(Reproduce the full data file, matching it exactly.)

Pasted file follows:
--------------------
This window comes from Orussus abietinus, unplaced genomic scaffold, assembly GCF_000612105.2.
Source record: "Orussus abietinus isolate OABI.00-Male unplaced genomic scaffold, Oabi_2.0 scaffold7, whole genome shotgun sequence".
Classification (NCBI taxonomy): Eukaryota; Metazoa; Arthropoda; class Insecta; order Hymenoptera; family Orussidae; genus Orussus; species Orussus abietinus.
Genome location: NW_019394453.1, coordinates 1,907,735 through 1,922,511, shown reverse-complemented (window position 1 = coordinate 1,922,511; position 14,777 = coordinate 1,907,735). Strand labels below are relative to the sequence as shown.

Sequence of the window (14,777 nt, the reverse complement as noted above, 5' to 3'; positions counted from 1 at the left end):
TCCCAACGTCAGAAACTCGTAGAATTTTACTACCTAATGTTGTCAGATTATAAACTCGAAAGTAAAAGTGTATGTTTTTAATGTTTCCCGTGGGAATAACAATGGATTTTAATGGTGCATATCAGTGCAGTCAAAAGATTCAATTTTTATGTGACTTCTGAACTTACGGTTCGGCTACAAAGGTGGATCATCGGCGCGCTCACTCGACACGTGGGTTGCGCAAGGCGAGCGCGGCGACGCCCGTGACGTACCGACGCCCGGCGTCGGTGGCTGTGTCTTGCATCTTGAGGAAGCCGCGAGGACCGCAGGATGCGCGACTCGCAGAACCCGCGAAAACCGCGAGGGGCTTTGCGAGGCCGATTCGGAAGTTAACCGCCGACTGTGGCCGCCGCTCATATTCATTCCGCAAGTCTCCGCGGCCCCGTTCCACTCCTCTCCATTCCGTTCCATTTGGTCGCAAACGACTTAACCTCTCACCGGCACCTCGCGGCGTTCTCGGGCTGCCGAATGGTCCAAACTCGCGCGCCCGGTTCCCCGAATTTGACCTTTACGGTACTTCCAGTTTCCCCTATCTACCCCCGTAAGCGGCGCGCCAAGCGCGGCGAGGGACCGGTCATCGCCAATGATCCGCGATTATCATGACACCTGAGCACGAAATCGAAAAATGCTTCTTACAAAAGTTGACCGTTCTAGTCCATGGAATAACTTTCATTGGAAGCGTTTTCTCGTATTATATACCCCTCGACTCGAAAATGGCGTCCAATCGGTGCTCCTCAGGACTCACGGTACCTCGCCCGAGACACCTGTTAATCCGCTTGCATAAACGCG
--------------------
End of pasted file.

This window comes from Orussus abietinus, unplaced genomic scaffold, assembly GCF_000612105.2.
Source record: "Orussus abietinus isolate OABI.00-Male unplaced genomic scaffold, Oabi_2.0 scaffold7, whole genome shotgun sequence".
Classification (NCBI taxonomy): Eukaryota; Metazoa; Arthropoda; class Insecta; order Hymenoptera; family Orussidae; genus Orussus; species Orussus abietinus.
Genome location: NW_019394453.1, coordinates 1,907,735 through 1,922,511, shown reverse-complemented (window position 1 = coordinate 1,922,511; position 14,777 = coordinate 1,907,735). Strand labels below are relative to the sequence as shown.

Sequence of the window (14,777 nt, the reverse complement as noted above, 5' to 3'; positions counted from 1 at the left end):
TCCCAACGTCAGAAACTCGTAGAATTTTACTACCTAATGTTGTCAGATTATAAACTCGAAAGTAAAAGTGTATGTTTTTAATGTTTCCCGTGGGAATAACAATGGATTTTAATGGTGCATATCAGTGCAGTCAAAAGATTCAATTTTTATGTGACTTCTGAACTTACGGTTCGGCTACAAAGGTGGATCATCGGCGCGCTCACTCGACACGTGGGTTGCGCAAGGCGAGCGCGGCGACGCCCGTGACGTACCGACGCCCGGCGTCGGTGGCTGTGTCTTGCATCTTGAGGAAGCCGCGAGGACCGCAGGATGCGCGACTCGCAGAACCCGCGAAAACCGCGAGGGGCTTTGCGAGGCCGATTCGGAAGTTAACCGCCGACTGTGGCCGCCGCTCATATTCATTCCGCAAGTCTCCGCGGCCCCGTTCCACTCCTCTCCATTCCGTTCCATTTGGTCGCAAACGACTTAACCTCTCACCGGCACCTCGCGGCGTTCTCGGGCTGCCGAATGGTCCAAACTCGCGCGCCCGGTTCCCCGAATTTGACCTTTACGGTACTTCCAGTTTCCCCTATCTACCCCCGTAAGCGGCGCGCCAAGCGCGGCGAGGGACCGGTCATCGCCAATGATCCGCGATTATCATGACACCTGAGCACGAAATCGAAAAATGCTTCTTACAAAAGTTGACCGTTCTAGTCCATGGAATAACTTTCATTGGAAGCGTTTTCTCGTATTATATACCCCTCGACTCGAAAATGGCGTCCAATCGGTGCTCCTCAGGACTCACGGTACCTCGCCCGAGACACCTGTTAATCCGCTTGCATAAACGCG